Dick Smith replaces legacy IT infrastructure by stealth

Retailer uses MuleSoft to migrate data from AS/400 to Amazon cloud

The IT manager of Dick Smith says he is replacing legacy systems by stealth as the consumer electronics retailer navigates a business turnaround.

“The business is rapidly growing, rapidly changing, and we need to be able to adapt to that very quickly,” Paul Keen, general manager of IT for Dick Smith, said at a lunch hosted by integration vendor MuleSoft.

The turnaround has been quick for Dick Smith. Two years ago, Woolworths sold a flagging Dick Smith business for $20 million. A year later, Dick Smith surfaced in an initial public offering on the stock exchange valued at $550 million.

Today, Dick Smith is opening one new retail location every week. It now has 376 stores, up from 323 locations in FY 2013. In addition, the retailer has partnered with David Jones, selling consumer electronics in the clothing store, and opened concept stores called Move.

The fast growth has required an IT overhaul, said Keen.

Woolworths did not invest enough money in IT at Dick Smith and allowed legacy infrastructure to fester when it was the owner, he said.

When Keen joined Dick Smith in November last year, he found an IT environment that relied on an AS/400, a green-screened platform introduced by IBM in 1988. Dick Smith also used an antiquated Delphi point of sale (POS) system, he said.

The tried-and-tested AS/400 still worked, but Keen said he did not believe it could support Dick Smith’s aggressive growth strategy. In particular, he said it was lacking in forecasting capability and sheer number crunching.

Rather than ripping it out all at once, Dick Smith has been conducting a staged process of replicating the AS/400 data in Amazon cloud, said Keen. Dick Smith has already migrated payroll and is in the process of moving reporting to Amazon Redshift, he said. The retailer has used MuleSoft integration software to manage the data migration.

“Slowly but surely, everything is moving for us into the Amazon cloud,” he said. Keen said the goal is that in several years, there won’t be a need to keep the AS/400 any longer.

“It will take years. It will be a natural evolution. At some point, we’re going to [say], ‘You know what? We’re just not using any of this AS/400.'"

The migration will eventually help Dick Smith deploy mobile point-of-sale systems, Keen said. The retailer plans to use an API layer in MuleSoft to talk to the POS system and all the other systems, he said. Once that’s in later this year, it will be possible to bring in new POS devices, he said.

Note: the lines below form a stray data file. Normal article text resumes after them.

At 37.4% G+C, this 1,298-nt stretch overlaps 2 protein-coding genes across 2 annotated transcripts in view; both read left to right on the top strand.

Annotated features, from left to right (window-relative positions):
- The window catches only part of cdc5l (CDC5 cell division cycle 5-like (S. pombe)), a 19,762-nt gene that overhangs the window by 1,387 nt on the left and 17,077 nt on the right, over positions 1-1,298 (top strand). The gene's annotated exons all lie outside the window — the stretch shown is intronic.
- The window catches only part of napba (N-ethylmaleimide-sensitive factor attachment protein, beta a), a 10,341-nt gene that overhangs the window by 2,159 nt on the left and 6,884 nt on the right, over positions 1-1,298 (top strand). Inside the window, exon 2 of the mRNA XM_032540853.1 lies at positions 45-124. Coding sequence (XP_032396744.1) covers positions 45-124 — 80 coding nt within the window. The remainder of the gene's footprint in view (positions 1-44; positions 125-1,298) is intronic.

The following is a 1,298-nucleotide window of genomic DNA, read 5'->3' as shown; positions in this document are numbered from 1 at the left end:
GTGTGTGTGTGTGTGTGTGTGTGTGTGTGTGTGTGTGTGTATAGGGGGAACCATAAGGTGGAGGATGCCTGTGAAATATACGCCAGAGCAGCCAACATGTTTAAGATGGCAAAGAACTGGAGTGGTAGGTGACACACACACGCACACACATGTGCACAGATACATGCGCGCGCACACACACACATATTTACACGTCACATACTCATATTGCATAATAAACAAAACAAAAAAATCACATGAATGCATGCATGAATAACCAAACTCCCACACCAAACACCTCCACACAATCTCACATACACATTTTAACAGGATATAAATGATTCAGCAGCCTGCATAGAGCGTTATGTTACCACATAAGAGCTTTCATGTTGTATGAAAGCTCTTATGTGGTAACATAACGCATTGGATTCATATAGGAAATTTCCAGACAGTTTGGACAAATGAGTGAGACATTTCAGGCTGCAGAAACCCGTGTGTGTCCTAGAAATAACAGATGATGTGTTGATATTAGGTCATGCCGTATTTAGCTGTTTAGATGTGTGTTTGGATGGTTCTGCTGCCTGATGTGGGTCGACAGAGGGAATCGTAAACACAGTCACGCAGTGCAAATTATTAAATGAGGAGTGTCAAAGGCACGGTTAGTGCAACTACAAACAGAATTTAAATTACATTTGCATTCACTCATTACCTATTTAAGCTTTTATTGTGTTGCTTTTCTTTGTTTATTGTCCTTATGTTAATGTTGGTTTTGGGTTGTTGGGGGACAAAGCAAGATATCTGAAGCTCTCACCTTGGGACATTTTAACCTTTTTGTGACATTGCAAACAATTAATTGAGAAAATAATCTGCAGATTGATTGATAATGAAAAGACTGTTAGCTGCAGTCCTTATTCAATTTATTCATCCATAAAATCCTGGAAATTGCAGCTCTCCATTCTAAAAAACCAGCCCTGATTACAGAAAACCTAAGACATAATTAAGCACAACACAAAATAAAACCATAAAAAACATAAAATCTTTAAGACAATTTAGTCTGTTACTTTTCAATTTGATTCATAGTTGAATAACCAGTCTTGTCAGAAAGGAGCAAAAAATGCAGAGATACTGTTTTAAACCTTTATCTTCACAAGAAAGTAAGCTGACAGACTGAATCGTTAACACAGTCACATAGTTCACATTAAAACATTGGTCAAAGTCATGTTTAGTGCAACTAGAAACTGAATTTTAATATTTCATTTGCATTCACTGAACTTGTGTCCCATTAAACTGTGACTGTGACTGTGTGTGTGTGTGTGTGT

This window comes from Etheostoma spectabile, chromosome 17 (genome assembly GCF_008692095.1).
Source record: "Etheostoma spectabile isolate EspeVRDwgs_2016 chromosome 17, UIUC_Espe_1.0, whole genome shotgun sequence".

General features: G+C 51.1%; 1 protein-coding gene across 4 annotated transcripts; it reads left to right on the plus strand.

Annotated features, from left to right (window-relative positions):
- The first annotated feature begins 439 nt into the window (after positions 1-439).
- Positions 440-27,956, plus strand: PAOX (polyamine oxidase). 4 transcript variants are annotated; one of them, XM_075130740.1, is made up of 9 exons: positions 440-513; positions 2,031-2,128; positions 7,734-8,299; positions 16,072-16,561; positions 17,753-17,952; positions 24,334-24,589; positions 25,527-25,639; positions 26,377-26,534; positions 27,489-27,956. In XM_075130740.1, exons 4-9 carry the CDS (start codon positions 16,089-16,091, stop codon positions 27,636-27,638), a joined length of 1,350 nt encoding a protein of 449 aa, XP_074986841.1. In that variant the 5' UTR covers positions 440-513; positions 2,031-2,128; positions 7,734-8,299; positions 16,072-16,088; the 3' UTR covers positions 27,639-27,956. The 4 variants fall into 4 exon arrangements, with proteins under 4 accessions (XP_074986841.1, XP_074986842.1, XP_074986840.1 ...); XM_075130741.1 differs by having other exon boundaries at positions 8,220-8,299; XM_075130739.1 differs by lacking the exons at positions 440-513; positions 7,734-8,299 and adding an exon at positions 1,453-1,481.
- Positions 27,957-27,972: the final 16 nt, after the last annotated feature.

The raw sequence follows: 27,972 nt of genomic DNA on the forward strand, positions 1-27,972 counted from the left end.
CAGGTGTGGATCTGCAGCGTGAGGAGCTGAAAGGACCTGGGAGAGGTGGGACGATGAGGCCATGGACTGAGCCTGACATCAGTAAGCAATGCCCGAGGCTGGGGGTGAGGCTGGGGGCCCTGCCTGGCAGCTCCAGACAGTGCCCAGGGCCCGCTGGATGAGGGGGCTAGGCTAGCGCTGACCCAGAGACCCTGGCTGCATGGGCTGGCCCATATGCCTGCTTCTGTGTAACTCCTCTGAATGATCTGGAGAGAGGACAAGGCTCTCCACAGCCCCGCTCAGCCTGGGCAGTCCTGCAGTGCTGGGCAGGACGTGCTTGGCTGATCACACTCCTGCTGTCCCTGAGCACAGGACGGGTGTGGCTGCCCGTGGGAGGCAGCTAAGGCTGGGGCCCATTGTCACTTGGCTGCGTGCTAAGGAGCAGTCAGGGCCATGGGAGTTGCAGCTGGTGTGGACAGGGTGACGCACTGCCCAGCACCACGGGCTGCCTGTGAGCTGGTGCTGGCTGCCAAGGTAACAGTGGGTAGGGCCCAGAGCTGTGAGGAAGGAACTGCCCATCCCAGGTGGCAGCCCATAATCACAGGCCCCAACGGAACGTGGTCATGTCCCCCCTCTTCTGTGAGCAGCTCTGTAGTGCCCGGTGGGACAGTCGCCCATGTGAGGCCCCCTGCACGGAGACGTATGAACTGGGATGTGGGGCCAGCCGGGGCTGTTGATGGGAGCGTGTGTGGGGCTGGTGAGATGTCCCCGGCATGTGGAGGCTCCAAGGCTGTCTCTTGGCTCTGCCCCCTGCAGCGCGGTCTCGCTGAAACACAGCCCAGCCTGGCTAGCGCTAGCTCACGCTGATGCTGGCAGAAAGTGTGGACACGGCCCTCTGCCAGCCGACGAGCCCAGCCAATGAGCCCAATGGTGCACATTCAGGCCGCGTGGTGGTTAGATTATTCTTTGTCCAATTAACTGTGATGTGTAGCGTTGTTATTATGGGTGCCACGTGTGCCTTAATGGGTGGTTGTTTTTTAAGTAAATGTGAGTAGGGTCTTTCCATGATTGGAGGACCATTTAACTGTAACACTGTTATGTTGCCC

Also at the lunch, Keen shared his strategy for speaking to the CEO about buying new gear and dealing with conflicting demands from the CIO and CMO.

“It’s really hard to sell a service bus into the CEO,” he said. “Just watching his eyes glaze over is fun to watch. Other than that, it’s really hard.”

“What we do is we sell the capability, and the capability is that we can integrate really, really fast. He understands that’s an issue.”

Keen said he’s seen a “two-speed IT” resulting from conflicting requirements of the CIO and CMO.

The IT department has to make sure financials are corrects, audits have been passed and all necessary governance is in place, he said. “And then you’ve got your second speed of IT, where the marketing department wants to drive a campaign really, really quickly.”

The MuleSoft software has allowed IT to respond quickly to the needs of marketing, Keen said. “We’re not trying to impede the marketing department. We’re trying to allow them to grow revenue.”

Adam Bender covers telco and enterprise tech issues for Computerworld and is the author of dystopian sci-fi novels We, The Watched and Divided We Fall. Follow him on Twitter: @WatchAdam

Follow Computerworld Australia on Twitter: @ComputerworldAU, or take part in the Computerworld conversation on LinkedIn: Computerworld Australia

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Tags amazonAS/400woolworthsIBMdick smithIT managercloud computingMuleSoftpoint of sale (PoS)consumer electronicsretailCloud

More about Amazon Web ServicesAustralian Pharmaceutical IndustriesDavid JonesIBM AustraliaMuleSoftWoolworthsWoolworths

2 Comments

Bob

1

What drives the deliveries for online sales. Not much it would seem judging by the complaints on OzBargain and my personal experience. I bought a large TV recently. I was given a tracking number that was a fantasy. The Help Desk hindered more than helped and 45 minutes later neither of us (me and the HelpDesk) knew where the TV was being dispatched from, what the tracking number was or when it would be delivered. The TV did turn up a few days later in a reasonable time but I had to wait in for the whole time until it was delivered. If you can believe posters to OzBargain, my experience is not unusual.

rob

2

After the customer experience I had with the 'new' Dick Smith, ie no refunds, ever. I will be shopping online exclusively.

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